The median OS was 13.0 months in the durvalumab arm versus 10.3 months in the placebo arm [HR, 0.73; 95% CI, 0.59- 0.91; P = .0047]. The PFS, though, was odd; as you look at the overall Kaplan-Meier curves, you can see that there’s a benefit, but they were overlapping early on. So, that median [PFS; 5.1 months vs 5.4 months, respectively] was a little deceptive on how the curve was shaped.

For OS by subgroup, everything favored the durvalumab arm. There were some small subgroups that had wide ranges, but [they still] favored durvalumab in these subgroups. None of the medians fall above 1.00.

The unconfirmed objective response rate here was 79% with durvalumab versus 70% without. The confirmed was 68% versus 58%, respectively. IMpower133 was about 60% to 65%, so it was in the same ballpark but a different magnitude.3 [These responses] all fell within a similar range; not anything huge, like 20% [difference], but definitely something incremental as far as improvement.

The AEs that occurred [included] neutropenia and anemia.5 Chemotherapy alone had more of an impact on AEs versus durvalumab with chemotherapy, which we’re not necessarily used to seeing. I don’t think we should read anything into it, other than that it seems like this drug was well tolerated. It didn’t show a huge worsening of AE events, similar to what we see with atezolizumab. It didn’t add too much from an AE standpoint.

How did the IMpower133 and CASPIAN trials differ?

There were 4 cycles in the IMpower133 study; there were 6 cycles in the CASPIAN. The PFS in the control arm was much higher in the CASPIAN study, but the overall hazard ratio was similar in both [IMpower133 PFS HR was 0.76; CASPIAN, 0.78]. The immune-related AEs were lower with durvalumab. So, there are a couple of choices out there. [There’s been an] indication of a desire to switch [in this setting], as far as atezolizumab versus anything else, so I think that’s reflective of what the data are speaking to.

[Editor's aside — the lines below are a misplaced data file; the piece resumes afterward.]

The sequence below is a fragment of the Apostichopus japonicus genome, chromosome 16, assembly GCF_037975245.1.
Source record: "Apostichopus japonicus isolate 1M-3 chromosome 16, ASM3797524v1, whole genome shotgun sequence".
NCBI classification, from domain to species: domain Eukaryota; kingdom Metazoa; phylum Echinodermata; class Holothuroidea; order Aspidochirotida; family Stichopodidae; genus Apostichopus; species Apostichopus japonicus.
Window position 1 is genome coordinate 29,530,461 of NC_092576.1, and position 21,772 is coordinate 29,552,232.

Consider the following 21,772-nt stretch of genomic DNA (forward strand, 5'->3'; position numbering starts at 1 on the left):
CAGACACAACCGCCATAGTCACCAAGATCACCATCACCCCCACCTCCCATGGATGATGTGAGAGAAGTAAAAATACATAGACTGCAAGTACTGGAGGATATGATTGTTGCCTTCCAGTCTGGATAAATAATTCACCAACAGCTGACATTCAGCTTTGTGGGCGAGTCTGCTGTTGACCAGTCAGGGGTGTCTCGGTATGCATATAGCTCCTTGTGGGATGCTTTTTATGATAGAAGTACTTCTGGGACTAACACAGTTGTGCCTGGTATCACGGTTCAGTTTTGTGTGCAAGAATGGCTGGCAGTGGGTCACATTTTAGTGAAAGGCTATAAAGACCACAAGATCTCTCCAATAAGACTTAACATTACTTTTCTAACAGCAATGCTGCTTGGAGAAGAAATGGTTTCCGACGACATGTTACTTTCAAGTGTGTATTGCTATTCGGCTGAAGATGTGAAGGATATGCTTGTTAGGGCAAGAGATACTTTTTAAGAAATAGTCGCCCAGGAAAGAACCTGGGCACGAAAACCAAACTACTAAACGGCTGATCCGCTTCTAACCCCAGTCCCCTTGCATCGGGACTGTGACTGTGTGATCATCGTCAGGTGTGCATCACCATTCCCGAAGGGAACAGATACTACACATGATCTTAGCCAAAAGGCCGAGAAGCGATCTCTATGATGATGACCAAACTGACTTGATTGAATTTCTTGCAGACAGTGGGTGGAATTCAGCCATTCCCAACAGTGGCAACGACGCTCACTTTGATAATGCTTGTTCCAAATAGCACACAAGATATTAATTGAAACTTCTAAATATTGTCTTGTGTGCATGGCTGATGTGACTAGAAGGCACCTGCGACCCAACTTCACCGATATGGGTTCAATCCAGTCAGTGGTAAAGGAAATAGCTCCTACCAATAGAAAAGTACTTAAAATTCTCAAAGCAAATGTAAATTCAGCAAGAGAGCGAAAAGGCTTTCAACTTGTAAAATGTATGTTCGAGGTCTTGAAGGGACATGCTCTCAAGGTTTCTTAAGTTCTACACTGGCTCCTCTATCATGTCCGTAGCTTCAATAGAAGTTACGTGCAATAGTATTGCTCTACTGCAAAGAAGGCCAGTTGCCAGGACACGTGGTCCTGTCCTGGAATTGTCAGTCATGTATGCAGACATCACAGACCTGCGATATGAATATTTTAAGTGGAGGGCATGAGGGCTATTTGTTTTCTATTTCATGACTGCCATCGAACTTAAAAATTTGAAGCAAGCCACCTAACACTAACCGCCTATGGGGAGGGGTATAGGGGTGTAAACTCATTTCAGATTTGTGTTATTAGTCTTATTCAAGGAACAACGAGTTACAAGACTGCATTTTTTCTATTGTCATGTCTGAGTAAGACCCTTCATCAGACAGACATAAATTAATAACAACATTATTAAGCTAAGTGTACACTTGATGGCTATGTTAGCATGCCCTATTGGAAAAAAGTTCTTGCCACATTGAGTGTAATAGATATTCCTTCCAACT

What do you think of the patient’s smoking status?

It’s never too late to talk about smoking cessation, but it wouldn’t necessarily be on the top 3 [things to talk about]. You never know; maybe the smoking is helping to get the immunotherapy jacked up more, so [she has] constant antigen load stimulation.

Is there a difference with atezolizumab or durvalumab in patients with brain metastasis?

It wasn’t reported [in the CASPIAN or IMpower133 trials]. I’m sure they probably have some data behind it, but I have not seen that same data that were shown in the PACIFIC study [NCT02125461], where they showed the sites of disease; they allowed asymptomatic brain metastasis, so it might be clouded from that regard.

References:

  1. NCCN. Clinical Practice Guidelines in Oncology. Small cell lung cancer, version 3.2020. Accessed June 30, 2020. https://www.nccn.org/professionals/physician_ gls/pdf/sclc.pdf
  2. Horn L, Mansfield AS, Szczęsna A, et al. First-line atezolizumab plus chemotherapy in extensive-stage small-cell lung cancer. N Engl J Med. 2018;379(23):2220-2229. doi:10.1056/NEJMoa1809064
  3. Reck M, Liu SV, Mansfield AS, et al. IMPOWER133: updated overall survival (OS) analysis of first-line (1L) atezolizumab (ATEZO) + carboplatin + etoposide in extensive-stage SCLC (ES-SCLC). Ann Oncol. 2019;30(suppl 5):v710-v717. doi:10.1093/ annonc/mdz264
  4. FDA approves durvalumab for extensive-stage small cell lung cancer. FDA. Updated March 30, 2020. Accessed June 30, 2020. https://www.fda.gov/drugs/ resources-information-approved-drugs/fda-approves-durvalumab-extensive-stage-small-cell-lung-cancer#:~:text=FDA%20approves%20durvalumab%20for%20 extensive%2Dstage%20small%20cell%20lung%20cancer,-Share&text=On%20 March%2027%2C%202020%2C%20the,cancer%20(ES%2DSCLC)
  5. Paz-Ares L, Dvorkin M, Chen Y, et al. Durvalumab plus platinum-etoposide versus platinum-etoposide in first-line treatment of extensive-stage small-cell lung cancer (CASPIAN): a randomised, controlled, open-label, phase 3 trial. Lancet. 2019;394(10212):1929-1939. doi:10.1016/S0140-6736(19)32222-6